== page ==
ICE cotton ends lower on ‘disappointing’ USDA report


* Speculative buying propels prices to 6-month highs

* No change to U.S. outlook in monthly crop report

* U.S. to plant 8 pct more cotton this year -NCC survey

NEW YORK, Feb 10 (Reuters) – Cotton futures ended lower on Monday after a “disappointing” U.S. government monthly crop report stalled speculative buying and knocked prices off six-month highs touched earlier in the session, traders and analysts said.

The most-active March cotton contract on ICE Futures U.S. rose to as high as 88.84 cents per lb, its loftiest since mid-August, on speculative buying ahead of the report and further fueled by concerns about dwindling supplies.

Prices pared gains and slipped into negative territory after the U.S. Department of Agriculture kept its outlook for domestic supplies unchanged in the report, defying expectations that it would cut its ending stock forecast.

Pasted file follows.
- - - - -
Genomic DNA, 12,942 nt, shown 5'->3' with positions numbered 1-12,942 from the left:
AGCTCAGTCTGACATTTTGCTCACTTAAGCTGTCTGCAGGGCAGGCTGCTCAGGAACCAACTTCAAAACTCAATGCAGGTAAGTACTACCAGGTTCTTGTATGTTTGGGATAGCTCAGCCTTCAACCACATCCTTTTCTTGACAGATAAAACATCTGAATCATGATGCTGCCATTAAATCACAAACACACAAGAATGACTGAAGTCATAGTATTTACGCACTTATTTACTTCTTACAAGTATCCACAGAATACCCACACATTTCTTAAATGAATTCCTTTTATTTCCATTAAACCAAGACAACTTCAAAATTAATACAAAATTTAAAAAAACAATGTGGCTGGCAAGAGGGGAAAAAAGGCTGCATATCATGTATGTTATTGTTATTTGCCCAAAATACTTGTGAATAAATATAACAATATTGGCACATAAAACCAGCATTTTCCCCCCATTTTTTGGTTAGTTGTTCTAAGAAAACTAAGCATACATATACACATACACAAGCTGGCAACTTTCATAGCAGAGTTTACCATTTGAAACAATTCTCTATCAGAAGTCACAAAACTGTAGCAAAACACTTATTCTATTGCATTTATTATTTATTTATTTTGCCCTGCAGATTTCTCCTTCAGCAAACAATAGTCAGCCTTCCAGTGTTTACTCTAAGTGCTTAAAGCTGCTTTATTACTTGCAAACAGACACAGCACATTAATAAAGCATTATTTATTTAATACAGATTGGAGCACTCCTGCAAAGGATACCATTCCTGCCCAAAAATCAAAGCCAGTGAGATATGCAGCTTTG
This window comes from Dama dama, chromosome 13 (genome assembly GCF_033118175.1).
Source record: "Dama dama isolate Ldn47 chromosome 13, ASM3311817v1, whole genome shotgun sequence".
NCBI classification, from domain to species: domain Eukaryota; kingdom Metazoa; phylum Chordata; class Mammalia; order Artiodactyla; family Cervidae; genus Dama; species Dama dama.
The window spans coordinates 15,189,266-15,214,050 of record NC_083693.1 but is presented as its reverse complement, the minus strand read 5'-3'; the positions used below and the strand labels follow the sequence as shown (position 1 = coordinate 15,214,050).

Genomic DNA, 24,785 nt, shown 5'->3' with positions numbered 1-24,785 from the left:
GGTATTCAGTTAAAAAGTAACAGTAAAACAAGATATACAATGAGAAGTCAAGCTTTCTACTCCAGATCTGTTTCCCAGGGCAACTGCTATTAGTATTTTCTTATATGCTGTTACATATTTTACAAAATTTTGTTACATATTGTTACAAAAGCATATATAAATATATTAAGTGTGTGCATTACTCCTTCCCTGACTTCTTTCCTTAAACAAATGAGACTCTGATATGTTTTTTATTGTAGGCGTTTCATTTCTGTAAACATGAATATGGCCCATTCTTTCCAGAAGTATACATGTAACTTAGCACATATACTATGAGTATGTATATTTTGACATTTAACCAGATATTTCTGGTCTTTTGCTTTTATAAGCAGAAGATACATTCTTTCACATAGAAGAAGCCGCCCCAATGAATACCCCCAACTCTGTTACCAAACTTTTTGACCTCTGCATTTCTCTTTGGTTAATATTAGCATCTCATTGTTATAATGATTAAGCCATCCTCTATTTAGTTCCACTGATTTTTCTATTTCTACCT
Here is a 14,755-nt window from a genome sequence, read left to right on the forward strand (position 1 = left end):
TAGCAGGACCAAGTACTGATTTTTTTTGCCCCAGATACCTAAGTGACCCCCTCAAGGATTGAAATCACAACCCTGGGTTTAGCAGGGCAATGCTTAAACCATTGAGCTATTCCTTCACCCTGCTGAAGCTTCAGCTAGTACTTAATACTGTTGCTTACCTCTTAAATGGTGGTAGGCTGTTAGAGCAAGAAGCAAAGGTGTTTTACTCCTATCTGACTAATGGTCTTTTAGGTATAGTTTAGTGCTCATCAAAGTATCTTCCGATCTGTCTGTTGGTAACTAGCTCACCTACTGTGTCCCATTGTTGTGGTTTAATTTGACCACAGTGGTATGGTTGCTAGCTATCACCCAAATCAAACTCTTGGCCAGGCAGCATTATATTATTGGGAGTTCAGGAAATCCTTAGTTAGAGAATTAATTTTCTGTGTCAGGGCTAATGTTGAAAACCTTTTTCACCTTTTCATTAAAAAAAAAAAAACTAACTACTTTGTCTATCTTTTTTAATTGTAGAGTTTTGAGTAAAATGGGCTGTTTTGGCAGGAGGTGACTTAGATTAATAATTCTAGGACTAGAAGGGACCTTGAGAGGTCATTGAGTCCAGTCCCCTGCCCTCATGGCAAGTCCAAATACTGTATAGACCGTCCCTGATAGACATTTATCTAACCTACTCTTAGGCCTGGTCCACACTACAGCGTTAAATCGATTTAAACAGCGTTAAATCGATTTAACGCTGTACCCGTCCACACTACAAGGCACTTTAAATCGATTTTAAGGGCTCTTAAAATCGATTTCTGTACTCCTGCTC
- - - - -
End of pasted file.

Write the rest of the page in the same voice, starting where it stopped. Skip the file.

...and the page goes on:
“The market was disappointed by the lack of change to U.S. exports,” said Sharon Johnson, a cotton specialist with KCG Futures in Atlanta.

Prices settled at 87.37 cents per lb, down 0.11 percent from Friday, on healthy volume. Over 21,000 lots of March contracts changed hands on the day.

“A lower close after hitting new highs will be negative for cotton,” Johnson said.

Exchange data showed supplies have improved too, with certified stocks rising to 227,301 bales, its highest since early December and up from 216,810.

Thursday’s strong export data reinforced optimism about strong foreign demand and concerns about dwindling domestic supplies that have bolstered prices.

Traders also digested the results of the National Cotton Council’s plantings survey, the first official insight into farmers’ plans for 2014/15, which signaled higher supplies for the upcoming season which starts on Aug. 1.

U.S. farmers will plant 11.26 million cotton acres (4.6 million hectares) in 2014, up 8 percent from the previous year and slightly more than expected last month, as cotton grows increasingly competitive against corn and soybeans. (Reporting by Josephine Mason; Editing by Marguerita Choy)